Loss of short-term memory. Challenges with language. Impaired thinking.
If these sound like symptoms of Alzheimer’s, you might be right—but not necessarily so.
They’re symptoms of dementia, and Alzheimer’s is only one type of dementia. Alzheimer’s accounts for 60-70 percent of dementia cases, according to Mayo Clinic, but other related disorders include Parkinson’s disease, dementia with Lewy bodies, frontotemporal dementia and vascular dementia.
Using the terms interchangeably, then, can cause confusion for patients, families and caregivers. It can also be misleading; in some cases, dementia can be reversed, especially if caused by, for example, drug interaction or vitamin deficiency. Alzheimer’s disease, on the other hand, has no known cure. An estimated 5.3 million Americans have Alzheimer’s, and according to the Alzheimer’s Association, it’s the only top 10 cause of death in the country that cannot be prevented, cured or slowed.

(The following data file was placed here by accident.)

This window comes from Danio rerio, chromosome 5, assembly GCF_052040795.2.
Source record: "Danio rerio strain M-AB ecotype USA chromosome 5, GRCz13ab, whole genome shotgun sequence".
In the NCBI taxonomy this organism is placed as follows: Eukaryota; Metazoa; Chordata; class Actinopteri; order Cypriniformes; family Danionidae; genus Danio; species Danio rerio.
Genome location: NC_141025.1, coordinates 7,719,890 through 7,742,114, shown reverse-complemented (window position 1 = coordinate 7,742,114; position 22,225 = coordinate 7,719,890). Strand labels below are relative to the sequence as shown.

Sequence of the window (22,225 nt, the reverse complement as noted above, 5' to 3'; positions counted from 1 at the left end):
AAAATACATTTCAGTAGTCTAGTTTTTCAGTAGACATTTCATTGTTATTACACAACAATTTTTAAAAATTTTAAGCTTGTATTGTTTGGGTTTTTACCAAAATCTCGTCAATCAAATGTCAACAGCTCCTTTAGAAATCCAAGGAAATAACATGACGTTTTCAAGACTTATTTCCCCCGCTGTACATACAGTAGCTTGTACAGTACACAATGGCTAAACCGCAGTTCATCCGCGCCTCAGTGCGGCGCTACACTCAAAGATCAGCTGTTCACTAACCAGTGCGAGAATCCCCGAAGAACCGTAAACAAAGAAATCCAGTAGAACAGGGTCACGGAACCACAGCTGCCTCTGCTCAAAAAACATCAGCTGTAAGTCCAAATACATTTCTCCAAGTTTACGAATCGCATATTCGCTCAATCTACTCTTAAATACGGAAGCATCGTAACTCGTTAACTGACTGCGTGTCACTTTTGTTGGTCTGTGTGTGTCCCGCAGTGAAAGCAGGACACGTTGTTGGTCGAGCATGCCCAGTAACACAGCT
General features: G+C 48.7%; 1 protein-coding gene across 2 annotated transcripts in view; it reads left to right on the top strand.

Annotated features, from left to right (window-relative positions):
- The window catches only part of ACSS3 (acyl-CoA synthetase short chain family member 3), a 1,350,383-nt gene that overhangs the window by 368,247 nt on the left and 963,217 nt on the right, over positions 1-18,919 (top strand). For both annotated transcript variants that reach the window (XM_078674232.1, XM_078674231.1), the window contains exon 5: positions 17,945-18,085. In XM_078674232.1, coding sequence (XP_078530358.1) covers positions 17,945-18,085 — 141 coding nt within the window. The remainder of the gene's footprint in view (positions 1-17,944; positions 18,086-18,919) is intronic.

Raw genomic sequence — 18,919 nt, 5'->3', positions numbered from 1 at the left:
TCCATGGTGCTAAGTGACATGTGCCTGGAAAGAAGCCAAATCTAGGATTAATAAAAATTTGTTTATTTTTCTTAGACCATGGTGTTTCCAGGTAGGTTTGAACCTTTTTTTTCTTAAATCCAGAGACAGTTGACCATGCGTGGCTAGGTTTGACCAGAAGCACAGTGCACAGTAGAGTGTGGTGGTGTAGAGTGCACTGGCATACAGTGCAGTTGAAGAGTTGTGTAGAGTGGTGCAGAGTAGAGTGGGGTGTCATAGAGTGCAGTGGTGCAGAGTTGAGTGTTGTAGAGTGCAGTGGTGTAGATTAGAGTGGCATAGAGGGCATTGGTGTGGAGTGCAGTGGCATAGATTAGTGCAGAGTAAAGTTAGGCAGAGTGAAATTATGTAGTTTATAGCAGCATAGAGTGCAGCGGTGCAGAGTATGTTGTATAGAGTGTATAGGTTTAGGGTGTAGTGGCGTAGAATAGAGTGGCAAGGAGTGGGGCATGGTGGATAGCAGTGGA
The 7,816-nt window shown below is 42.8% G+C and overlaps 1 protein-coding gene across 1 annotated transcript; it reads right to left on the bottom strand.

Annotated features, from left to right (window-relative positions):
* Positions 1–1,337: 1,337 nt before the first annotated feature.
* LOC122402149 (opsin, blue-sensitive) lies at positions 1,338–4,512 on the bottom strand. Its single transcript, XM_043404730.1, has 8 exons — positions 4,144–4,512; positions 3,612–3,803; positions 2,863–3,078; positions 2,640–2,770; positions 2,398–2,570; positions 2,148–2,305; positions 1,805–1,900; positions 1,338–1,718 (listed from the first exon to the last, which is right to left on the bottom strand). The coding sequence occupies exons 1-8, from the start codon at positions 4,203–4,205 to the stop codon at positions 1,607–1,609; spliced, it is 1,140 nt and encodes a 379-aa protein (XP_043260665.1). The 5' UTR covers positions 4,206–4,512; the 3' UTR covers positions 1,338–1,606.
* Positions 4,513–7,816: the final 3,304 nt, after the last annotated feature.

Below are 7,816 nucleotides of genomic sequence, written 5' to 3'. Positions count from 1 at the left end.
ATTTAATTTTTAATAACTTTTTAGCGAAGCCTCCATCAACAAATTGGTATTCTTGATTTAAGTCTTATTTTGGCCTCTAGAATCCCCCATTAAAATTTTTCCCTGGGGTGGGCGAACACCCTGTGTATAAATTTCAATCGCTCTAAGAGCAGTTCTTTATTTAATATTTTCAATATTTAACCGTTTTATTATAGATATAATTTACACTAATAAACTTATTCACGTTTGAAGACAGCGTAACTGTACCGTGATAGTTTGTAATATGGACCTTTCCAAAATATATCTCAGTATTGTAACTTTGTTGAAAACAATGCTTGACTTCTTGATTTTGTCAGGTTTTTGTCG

Because Alzheimer’s primarily strikes older adults—of the 5.3 million Americans with the disease, 5.1 million are age 65 and older—the picture doesn’t stand to improve. With the country’s aging population, according to the Alzheimer’s Association, 7.1 million people age 65 and older will have the disease by 2025. By 2050, without medical breakthrough, that number may reach 13.8 million.
Haven Behavioral Healthcare offers numerous services to help patients and families dealing with Alzheimer’s and/or dementia. In addition to Reminiscence and Sensory Stimulation therapies, aimed at improving memory and reducing anxiety, several Haven facilities provide Virtual Dementia Training. That training helps caregivers and others understand what it’s like to attempt everyday tasks while enduring symptoms.
In addition to challenges with memory, language and thinking, Alzheimer’s can include:
- difficulty completing familiar tasks;
- confusion with time or place;
- changes in mood and/or personality; and more.
If you or someone you love is exhibiting signs or symptoms of Alzheimer’s disease, please schedule a healthcare assessment. There may be no cure—yet—but much can be done to slow the process and improve quality of life.